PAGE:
By Glenn Wohltmann
Not too long ago, a friend’s offspring came home from a national meeting of teens on the East Coast. That young person asked to be addressed with the non-gendered pronoun “they” instead of being called “he” or “she.”
I understand the idea of gender-free language. Contrary to what I learned growing up in a rural area of upstate New York, people aren’t binary male/female, and now that more transgendered and nongendered folks are emerging from the shadows, it’s long past time to look at some revisions to the language.
A close friend of mine – someone with whom I went to college way back in the last century – recently decided he was she, although she decided to go only partway through with the process and is happy some- where in the middle. Since “they” decided to go only halfway, no gender-specific pronoun really applies.
I’ve watched a fair amount of language change: policemen became police officers, firemen are now firefighters, the word stew- ardesses yielded to flight attendants, mailmen became letter carriers (although my Mom jokingly suggested mailmen should become “people-people,” which makes a fine pun when said aloud). Dude is now applied to women as well as men. Mankind is now humanity, which still makes me want to reference the Hindenburg disaster.
Some language has stubbornly resisted becoming gender neutral – women are still blondes and brunettes, while redheads for some reason are now gingers; fiancée and fiancé remain stuck in their gendered spelling, although they’re pronounced the same way. The words waiter and waitress are still being used; wait staff doesn’t really cut it.
A big part of me recoils at the idea of using “they.” As a journalist, I was taught that city councils and businesses are an “it,” not a “they” – that is, they’re singular. I’m aware of the Jane Austin argument (Ms. Austin often used “they” as a singular), but it feels wrong to violate the rules I’ve used for more than 20 years.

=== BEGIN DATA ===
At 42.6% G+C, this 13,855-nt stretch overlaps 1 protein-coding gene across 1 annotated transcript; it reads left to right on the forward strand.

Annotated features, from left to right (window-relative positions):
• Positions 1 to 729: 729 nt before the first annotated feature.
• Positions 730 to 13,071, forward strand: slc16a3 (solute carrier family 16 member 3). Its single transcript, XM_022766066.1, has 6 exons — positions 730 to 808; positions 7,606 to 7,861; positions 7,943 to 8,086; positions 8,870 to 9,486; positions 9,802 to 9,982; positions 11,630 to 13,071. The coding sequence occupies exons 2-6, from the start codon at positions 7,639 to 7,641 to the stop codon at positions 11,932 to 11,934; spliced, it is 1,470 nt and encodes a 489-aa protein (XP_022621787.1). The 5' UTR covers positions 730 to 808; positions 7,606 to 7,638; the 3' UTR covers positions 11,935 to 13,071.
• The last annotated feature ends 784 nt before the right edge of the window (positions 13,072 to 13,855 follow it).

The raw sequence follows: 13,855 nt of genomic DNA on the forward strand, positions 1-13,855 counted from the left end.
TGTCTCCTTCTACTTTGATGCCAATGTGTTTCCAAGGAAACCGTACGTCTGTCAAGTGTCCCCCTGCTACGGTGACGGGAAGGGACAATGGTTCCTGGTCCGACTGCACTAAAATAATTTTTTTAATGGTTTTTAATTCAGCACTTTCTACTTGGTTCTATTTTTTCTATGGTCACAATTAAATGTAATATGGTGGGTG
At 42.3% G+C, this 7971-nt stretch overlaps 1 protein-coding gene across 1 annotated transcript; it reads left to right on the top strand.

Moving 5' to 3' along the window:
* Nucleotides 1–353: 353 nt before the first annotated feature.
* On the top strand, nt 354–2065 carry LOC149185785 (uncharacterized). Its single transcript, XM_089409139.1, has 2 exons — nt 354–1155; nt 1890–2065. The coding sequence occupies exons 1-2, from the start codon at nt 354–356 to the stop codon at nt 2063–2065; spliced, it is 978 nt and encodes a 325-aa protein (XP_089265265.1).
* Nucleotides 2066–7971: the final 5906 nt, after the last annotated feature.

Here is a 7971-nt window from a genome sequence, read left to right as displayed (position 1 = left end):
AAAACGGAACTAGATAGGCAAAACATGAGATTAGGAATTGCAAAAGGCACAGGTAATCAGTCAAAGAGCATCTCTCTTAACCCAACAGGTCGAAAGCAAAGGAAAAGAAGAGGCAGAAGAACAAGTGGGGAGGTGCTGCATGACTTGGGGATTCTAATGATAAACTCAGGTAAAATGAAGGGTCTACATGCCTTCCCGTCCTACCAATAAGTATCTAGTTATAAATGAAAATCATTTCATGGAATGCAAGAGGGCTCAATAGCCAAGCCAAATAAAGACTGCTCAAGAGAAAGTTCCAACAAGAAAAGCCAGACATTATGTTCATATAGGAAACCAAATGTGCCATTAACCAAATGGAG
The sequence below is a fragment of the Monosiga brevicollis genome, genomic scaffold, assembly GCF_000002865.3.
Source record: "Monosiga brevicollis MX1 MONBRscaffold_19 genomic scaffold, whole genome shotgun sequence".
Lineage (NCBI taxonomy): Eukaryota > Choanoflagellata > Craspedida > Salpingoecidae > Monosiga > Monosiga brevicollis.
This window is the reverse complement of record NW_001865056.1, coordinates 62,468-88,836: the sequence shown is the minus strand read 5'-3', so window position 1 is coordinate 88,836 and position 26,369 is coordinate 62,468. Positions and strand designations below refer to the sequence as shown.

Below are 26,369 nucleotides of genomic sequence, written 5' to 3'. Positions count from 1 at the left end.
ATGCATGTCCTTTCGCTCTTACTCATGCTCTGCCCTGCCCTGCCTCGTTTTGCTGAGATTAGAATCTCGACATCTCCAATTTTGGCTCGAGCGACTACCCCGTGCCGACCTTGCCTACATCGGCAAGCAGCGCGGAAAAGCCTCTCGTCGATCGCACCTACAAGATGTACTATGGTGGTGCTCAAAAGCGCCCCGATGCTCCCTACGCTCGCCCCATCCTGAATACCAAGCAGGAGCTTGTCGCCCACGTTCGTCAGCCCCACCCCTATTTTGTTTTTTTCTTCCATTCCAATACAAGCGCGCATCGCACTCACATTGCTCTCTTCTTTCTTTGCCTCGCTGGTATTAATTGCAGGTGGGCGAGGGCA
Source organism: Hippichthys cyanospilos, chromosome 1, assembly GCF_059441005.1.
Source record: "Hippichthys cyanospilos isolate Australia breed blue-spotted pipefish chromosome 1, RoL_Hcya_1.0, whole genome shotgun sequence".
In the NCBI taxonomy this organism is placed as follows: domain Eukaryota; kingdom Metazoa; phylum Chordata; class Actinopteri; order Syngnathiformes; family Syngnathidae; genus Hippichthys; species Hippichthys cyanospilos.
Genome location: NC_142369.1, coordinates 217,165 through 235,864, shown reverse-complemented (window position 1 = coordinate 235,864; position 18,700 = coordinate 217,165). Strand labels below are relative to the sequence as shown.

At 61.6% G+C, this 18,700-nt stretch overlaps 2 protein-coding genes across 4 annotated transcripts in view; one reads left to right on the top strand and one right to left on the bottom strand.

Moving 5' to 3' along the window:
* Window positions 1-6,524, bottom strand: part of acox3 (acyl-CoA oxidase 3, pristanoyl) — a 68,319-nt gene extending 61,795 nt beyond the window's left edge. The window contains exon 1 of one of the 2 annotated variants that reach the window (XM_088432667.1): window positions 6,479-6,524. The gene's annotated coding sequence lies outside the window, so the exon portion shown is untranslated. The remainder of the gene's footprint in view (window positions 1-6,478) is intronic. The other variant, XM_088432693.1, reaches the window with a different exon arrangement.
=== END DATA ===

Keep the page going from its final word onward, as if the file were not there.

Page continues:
British people use tons of words we don’t. No one I know calls an elevator a lift or goes to the loo, although queuing up has appar- ently gained some popularity in this country. And remember, the British still use “sir” and “lady” when honored by the queen. There’s yet to be a female knight (not counting “Game of Thrones”).
There are alternatives that date back some 250 years. Ze, as a third-person singular pronoun, was suggested as far back as the 1800s, and the south accidentally came up with part of the solution. Y’all, as in “How y’all doin” is pretty gender neutral.
E.B. White, the guy – sorry, the person – who edited William Strunk’s “The Elements of Style” suggested we dance around the gender issue entirely.
White suggests, for example, changing “The writer must address his reader’s concerns” to “As a writer, you must address your readers’ concerns.” Still, he admitted it could make crisp writing less so.
With a plethora of possibilities, and thanks to the LGBT Resource Center at the University of Wisconsin, here’s a list of potential alternatives. Don’t be surprised if they don’t catch on right away. We’ve only been looking for substitutes for a couple of centuries.
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